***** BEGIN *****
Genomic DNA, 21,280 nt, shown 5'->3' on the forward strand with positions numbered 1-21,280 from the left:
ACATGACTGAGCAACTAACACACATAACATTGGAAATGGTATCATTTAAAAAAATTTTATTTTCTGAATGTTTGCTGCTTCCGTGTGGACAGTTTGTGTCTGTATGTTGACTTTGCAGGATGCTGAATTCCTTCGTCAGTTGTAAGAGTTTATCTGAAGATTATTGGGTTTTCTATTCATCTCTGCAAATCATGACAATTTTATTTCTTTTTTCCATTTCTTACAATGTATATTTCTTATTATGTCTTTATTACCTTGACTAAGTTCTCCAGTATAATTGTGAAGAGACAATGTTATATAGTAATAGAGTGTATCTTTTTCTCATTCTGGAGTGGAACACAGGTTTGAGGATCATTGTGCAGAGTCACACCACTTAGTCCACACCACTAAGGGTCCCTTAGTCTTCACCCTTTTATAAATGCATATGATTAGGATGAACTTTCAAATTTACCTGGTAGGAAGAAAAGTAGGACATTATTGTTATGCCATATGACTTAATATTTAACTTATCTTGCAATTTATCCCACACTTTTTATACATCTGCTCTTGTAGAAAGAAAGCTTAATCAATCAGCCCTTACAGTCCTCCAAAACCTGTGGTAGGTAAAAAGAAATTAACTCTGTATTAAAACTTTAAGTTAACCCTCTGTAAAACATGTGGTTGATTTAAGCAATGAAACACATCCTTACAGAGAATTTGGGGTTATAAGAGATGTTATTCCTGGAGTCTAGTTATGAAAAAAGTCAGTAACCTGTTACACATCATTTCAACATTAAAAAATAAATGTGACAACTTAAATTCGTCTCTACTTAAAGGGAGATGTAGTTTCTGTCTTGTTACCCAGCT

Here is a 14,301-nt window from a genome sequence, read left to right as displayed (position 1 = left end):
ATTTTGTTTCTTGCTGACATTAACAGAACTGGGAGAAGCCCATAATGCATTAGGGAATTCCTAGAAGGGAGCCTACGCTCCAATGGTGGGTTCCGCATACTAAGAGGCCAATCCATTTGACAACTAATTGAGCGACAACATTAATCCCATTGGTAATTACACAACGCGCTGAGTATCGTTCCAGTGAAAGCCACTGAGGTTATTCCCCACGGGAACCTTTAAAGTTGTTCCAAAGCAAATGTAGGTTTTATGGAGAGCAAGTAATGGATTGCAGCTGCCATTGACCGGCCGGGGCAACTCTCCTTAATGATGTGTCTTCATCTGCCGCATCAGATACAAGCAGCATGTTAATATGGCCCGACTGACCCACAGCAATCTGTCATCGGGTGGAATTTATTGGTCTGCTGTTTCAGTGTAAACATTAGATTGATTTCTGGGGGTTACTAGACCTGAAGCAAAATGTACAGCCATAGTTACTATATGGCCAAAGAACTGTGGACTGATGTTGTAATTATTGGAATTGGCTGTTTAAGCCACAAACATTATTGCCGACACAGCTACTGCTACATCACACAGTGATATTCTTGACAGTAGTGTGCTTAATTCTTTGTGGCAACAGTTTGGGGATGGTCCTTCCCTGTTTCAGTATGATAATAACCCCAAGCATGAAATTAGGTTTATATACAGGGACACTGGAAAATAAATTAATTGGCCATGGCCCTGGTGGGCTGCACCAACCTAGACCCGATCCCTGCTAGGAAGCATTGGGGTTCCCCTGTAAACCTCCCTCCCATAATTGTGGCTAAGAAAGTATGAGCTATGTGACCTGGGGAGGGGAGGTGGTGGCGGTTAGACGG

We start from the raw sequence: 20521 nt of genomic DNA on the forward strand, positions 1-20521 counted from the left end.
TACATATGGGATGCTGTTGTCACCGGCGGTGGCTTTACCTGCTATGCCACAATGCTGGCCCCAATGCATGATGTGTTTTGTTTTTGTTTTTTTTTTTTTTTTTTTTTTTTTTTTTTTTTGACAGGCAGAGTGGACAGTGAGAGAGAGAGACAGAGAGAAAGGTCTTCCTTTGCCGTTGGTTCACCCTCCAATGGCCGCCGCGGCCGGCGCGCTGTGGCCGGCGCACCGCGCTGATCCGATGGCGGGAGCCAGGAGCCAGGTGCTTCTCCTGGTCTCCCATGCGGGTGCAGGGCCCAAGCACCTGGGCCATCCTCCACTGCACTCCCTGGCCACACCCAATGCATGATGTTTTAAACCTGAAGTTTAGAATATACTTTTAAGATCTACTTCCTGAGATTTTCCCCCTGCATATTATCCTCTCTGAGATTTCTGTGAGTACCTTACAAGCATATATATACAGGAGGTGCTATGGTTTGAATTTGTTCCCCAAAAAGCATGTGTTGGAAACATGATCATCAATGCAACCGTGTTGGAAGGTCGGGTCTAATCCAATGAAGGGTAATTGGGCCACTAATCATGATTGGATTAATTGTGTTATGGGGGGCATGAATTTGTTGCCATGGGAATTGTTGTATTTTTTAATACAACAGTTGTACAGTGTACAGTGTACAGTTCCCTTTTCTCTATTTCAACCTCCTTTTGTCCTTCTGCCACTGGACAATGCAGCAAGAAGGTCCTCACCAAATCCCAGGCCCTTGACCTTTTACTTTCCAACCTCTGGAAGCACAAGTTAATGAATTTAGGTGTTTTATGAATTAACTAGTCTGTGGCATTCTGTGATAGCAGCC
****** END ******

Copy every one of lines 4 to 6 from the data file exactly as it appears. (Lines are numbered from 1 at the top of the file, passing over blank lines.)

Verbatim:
ATTTTGTTTCTTGCTGACATTAACAGAACTGGGAGAAGCCCATAATGCATTAGGGAATTCCTAGAAGGGAGCCTACGCTCCAATGGTGGGTTCCGCATACTAAGAGGCCAATCCATTTGACAACTAATTGAGCGACAACATTAATCCCATTGGTAATTACACAACGCGCTGAGTATCGTTCCAGTGAAAGCCACTGAGGTTATTCCCCACGGGAACCTTTAAAGTTGTTCCAAAGCAAATGTAGGTTTTATGGAGAGCAAGTAATGGATTGCAGCTGCCATTGACCGGCCGGGGCAACTCTCCTTAATGATGTGTCTTCATCTGCCGCATCAGATACAAGCAGCATGTTAATATGGCCCGACTGACCCACAGCAATCTGTCATCGGGTGGAATTTATTGGTCTGCTGTTTCAGTGTAAACATTAGATTGATTTCTGGGGGTTACTAGACCTGAAGCAAAATGTACAGCCATAGTTACTATATGGCCAAAGAACTGTGGACTGATGTTGTAATTATTGGAATTGGCTGTTTAAGCCACAAACATTATTGCCGACACAGCTACTGCTACATCACACAGTGATATTCTTGACAGTAGTGTGCTTAATTCTTTGTGGCAACAGTTTGGGGATGGTCCTTCCCTGTTTCAGTATGATAATAACCCCAAGCATGAAATTAGGTTTATATACAGGGACACTGGAAAATAAATTAATTGGCCATGGCCCTGGTGGGCTGCACCAACCTAGACCCGATCCCTGCTAGGAAGCATTGGGGTTCCCCTGTAAACCTCCCTCCCATAATTGTGGCTAAGAAAGTATGAGCTATGTGACCTGGGGAGGGGAGGTGGTGGCGGTTAGACGG

We start from the raw sequence: 20521 nt of genomic DNA on the forward strand, positions 1-20521 counted from the left end.
TACATATGGGATGCTGTTGTCACCGGCGGTGGCTTTACCTGCTATGCCACAATGCTGGCCCCAATGCATGATGTGTTTTGTTTTTGTTTTTTTTTTTTTTTTTTTTTTTTTTTTTTTTTGACAGGCAGAGTGGACAGTGAGAGAGAGAGACAGAGAGAAAGGTCTTCCTTTGCCGTTGGTTCACCCTCCAATGGCCGCCGCGGCCGGCGCGCTGTGGCCGGCGCACCGCGCTGATCCGATGGCGGGAGCCAGGAGCCAGGTGCTTCTCCTGGTCTCCCATGCGGGTGCAGGGCCCAAGCACCTGGGCCATCCTCCACTGCACTCCCTGGCCACACCCAATGCATGATGTTTTAAACCTGAAGTTTAGAATATACTTTTAAGATCTACTTCCTGAGATTTTCCCCCTGCATATTATCCTCTCTGAGATTTCTGTGAGTACCTTACAAGCATATATATACAGGAGGTGCTATGGTTTGAATTTGTTCCCCAAAAAGCATGTGTTGGAAACATGATCATCAATGCAACCGTGTTGGAAGGTCGGGTCTAATCCAATGAAGGGTAATTGGGCCACTAATCATGATTGGATTAATTGTGTTATGGGGGGCATGAATTTGTTGCCATGGGAATTGTTGTATTTTTTAATACAACAGTTGTACAGTGTACAGTGTACAGTTCCCTTTTCTCTATTTCAACCTCCTTTTGTCCTTCTGCCACTGGACAATGCAGCAAGAAGGTCCTCACCAAATCCCAGGCCCTTGACCTTTTACTTTCCAACCTCTGGAAGCACAAGTTAATGAATTTAGGTGTTTTATGAATTAACTAGTCTGTGGCATTCTGTGATAGCAGCC